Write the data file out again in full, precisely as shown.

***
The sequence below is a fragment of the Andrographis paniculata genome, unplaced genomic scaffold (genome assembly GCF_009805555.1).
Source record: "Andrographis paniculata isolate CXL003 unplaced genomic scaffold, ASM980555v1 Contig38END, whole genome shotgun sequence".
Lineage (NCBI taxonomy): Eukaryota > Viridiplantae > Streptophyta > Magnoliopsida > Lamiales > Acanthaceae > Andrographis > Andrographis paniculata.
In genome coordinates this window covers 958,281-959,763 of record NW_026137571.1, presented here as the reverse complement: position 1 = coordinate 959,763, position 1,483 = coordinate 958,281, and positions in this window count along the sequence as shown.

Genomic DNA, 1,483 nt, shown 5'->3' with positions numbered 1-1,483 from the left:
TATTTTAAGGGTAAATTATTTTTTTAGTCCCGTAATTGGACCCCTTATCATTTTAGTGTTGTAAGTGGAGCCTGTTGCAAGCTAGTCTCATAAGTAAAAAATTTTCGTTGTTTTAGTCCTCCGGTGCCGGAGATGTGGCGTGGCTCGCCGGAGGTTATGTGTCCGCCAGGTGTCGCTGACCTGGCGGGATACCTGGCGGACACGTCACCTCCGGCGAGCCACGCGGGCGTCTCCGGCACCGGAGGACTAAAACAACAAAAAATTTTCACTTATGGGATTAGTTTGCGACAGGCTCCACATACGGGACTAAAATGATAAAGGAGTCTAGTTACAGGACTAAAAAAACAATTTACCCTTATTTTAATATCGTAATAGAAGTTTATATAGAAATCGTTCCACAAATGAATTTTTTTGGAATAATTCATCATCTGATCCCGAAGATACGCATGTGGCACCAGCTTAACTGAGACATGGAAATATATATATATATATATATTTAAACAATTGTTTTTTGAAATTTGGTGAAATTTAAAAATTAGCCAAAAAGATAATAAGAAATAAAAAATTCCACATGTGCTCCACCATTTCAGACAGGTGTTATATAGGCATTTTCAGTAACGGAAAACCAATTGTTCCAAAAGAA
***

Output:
The sequence below is a fragment of the Andrographis paniculata genome, unplaced genomic scaffold (genome assembly GCF_009805555.1).
Source record: "Andrographis paniculata isolate CXL003 unplaced genomic scaffold, ASM980555v1 Contig38END, whole genome shotgun sequence".
Lineage (NCBI taxonomy): Eukaryota > Viridiplantae > Streptophyta > Magnoliopsida > Lamiales > Acanthaceae > Andrographis > Andrographis paniculata.
In genome coordinates this window covers 958,281-959,763 of record NW_026137571.1, presented here as the reverse complement: position 1 = coordinate 959,763, position 1,483 = coordinate 958,281, and positions in this window count along the sequence as shown.

Genomic DNA, 1,483 nt, shown 5'->3' with positions numbered 1-1,483 from the left:
TATTTTAAGGGTAAATTATTTTTTTAGTCCCGTAATTGGACCCCTTATCATTTTAGTGTTGTAAGTGGAGCCTGTTGCAAGCTAGTCTCATAAGTAAAAAATTTTCGTTGTTTTAGTCCTCCGGTGCCGGAGATGTGGCGTGGCTCGCCGGAGGTTATGTGTCCGCCAGGTGTCGCTGACCTGGCGGGATACCTGGCGGACACGTCACCTCCGGCGAGCCACGCGGGCGTCTCCGGCACCGGAGGACTAAAACAACAAAAAATTTTCACTTATGGGATTAGTTTGCGACAGGCTCCACATACGGGACTAAAATGATAAAGGAGTCTAGTTACAGGACTAAAAAAACAATTTACCCTTATTTTAATATCGTAATAGAAGTTTATATAGAAATCGTTCCACAAATGAATTTTTTTGGAATAATTCATCATCTGATCCCGAAGATACGCATGTGGCACCAGCTTAACTGAGACATGGAAATATATATATATATATATATTTAAACAATTGTTTTTTGAAATTTGGTGAAATTTAAAAATTAGCCAAAAAGATAATAAGAAATAAAAAATTCCACATGTGCTCCACCATTTCAGACAGGTGTTATATAGGCATTTTCAGTAACGGAAAACCAATTGTTCCAAAAGAA